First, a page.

Inside the Story: Whitney Peak finds success in heart of downtown Reno
RENO, Nev. (News 4 & Fox 11) —
If you've spent much time in downtown Reno recently, you may have noticed some renewed energy surrounding an iconic property next to the world famous arch.
The Whitney Peak Hotel is finding a lot of success in being different.
The towering building in the heart of downtown has changed face three times during the past eight years.
After decades of business, Fitzgerald's Hotel and Casino fizzled out in 2009. A quirky collection of bars called Comm Row went belly up after that, and now, after a few lean years, Whitney peak is finally getting it's foothold downtown.
“With the economy so successful right now, what they're doing with mid-town right now with millennials, we're kind of geared towards that vibe,” says General Manager Eric Olson.
It's a vibe that's like none other downtown -- earthy and eclectic. There’s a 164-foot climbing wall and a banquet room that pairs paintings of Beethoven with Easy E.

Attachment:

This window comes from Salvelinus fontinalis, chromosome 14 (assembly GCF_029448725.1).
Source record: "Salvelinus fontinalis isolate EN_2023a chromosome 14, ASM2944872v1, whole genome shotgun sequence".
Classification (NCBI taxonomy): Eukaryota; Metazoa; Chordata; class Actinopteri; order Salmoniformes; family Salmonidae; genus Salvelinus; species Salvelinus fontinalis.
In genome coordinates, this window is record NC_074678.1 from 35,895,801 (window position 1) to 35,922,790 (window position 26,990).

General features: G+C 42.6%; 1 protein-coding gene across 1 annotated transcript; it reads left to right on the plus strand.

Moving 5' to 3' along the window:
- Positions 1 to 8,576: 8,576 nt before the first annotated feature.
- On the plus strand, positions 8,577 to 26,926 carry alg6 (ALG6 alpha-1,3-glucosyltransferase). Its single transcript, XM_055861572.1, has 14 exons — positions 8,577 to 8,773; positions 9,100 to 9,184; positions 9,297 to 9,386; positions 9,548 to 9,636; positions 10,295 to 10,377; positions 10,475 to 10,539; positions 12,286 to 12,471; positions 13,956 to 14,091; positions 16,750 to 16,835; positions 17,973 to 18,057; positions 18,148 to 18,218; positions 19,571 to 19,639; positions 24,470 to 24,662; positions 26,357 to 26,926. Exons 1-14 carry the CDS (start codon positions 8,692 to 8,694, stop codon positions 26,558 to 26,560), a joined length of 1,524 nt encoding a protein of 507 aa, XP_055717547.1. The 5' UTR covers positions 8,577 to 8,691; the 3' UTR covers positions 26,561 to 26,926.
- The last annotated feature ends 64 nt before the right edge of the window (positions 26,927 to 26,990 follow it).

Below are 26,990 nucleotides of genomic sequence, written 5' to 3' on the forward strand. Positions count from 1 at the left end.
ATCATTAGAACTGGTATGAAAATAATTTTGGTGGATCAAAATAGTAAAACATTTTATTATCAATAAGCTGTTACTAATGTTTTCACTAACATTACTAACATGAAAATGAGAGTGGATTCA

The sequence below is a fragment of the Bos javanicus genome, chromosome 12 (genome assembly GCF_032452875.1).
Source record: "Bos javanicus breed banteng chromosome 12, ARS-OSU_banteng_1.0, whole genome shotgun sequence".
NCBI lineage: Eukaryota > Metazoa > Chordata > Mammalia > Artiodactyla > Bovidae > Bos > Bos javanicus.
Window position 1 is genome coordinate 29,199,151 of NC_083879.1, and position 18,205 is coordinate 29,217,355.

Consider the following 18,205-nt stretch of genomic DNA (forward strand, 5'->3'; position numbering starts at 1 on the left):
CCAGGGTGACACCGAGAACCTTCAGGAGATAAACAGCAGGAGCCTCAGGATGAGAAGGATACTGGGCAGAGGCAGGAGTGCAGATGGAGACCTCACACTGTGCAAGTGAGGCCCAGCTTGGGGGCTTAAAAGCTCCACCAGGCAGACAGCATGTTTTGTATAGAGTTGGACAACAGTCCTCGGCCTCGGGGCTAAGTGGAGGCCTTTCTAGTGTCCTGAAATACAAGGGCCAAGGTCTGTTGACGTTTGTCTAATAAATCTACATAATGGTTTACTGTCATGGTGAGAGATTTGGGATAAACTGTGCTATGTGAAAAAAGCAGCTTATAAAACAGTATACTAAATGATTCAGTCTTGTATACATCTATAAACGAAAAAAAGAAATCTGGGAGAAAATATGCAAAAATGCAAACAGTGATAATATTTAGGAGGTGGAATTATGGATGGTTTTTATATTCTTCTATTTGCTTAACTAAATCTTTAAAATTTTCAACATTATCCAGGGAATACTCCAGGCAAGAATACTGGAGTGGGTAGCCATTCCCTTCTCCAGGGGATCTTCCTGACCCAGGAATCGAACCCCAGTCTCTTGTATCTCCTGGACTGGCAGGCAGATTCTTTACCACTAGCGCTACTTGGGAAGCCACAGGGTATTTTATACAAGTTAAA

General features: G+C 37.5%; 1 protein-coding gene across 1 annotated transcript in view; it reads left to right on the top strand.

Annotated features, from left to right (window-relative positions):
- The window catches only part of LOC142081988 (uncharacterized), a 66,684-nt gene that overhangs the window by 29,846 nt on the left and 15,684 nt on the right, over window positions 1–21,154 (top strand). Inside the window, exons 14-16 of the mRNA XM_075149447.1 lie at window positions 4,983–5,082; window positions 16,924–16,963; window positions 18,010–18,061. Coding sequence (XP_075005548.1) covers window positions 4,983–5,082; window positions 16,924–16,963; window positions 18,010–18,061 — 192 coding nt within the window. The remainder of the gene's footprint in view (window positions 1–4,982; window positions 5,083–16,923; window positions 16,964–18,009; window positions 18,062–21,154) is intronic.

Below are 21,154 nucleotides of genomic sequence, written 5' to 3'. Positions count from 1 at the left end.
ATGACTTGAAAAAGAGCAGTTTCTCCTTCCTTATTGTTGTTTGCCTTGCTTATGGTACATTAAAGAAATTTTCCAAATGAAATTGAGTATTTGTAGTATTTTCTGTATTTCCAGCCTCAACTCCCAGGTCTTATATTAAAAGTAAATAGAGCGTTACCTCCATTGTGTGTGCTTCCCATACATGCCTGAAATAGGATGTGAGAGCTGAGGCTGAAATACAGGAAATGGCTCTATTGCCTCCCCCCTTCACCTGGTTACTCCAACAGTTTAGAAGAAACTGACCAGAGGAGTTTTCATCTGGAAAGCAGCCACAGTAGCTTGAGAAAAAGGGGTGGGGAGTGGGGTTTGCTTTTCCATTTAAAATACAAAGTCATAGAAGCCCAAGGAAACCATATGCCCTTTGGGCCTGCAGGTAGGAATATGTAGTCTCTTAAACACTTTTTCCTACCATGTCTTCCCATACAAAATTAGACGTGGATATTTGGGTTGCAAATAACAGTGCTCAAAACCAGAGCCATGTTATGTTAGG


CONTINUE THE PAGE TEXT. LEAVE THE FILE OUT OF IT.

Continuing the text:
And Whitney Peak is just as ironic as it is quirky. It's the closest property to the flashing lights of Reno's famous sign, and yet there’s no gambling.
“All these companies moving to Reno, the tech companies, they want to put people in these non-gaming, non-smoking, higher-end hotels,” says Olson.
Employees from those tech companies fill up many of Whitney Peak's 310 rooms. They get up early, come downstairs, and get a custom made breakfast at Roundabout grill.
“In the mornings we have anywhere from 150-200 Panasonic and Tesla employees come in every morning for a traditional style Japanese breakfast,” says owner and chef Colin Smith.
Smith says it just feels right, even though it's so different from what Reno is used to in its downtown hotels: “It's something very unexpected.”
And it hits you as soon as you walk in. No flashing lights or jackpot sirens, and a nature-themed motif that fits their "bring the outside in" concept.
“If you go to Chicago, New York, San Francisco, you're going to see lobbies like this, it's just a big city feel in a small city,” says Olson.
Sounds fitting for that world famous sign right out the front door.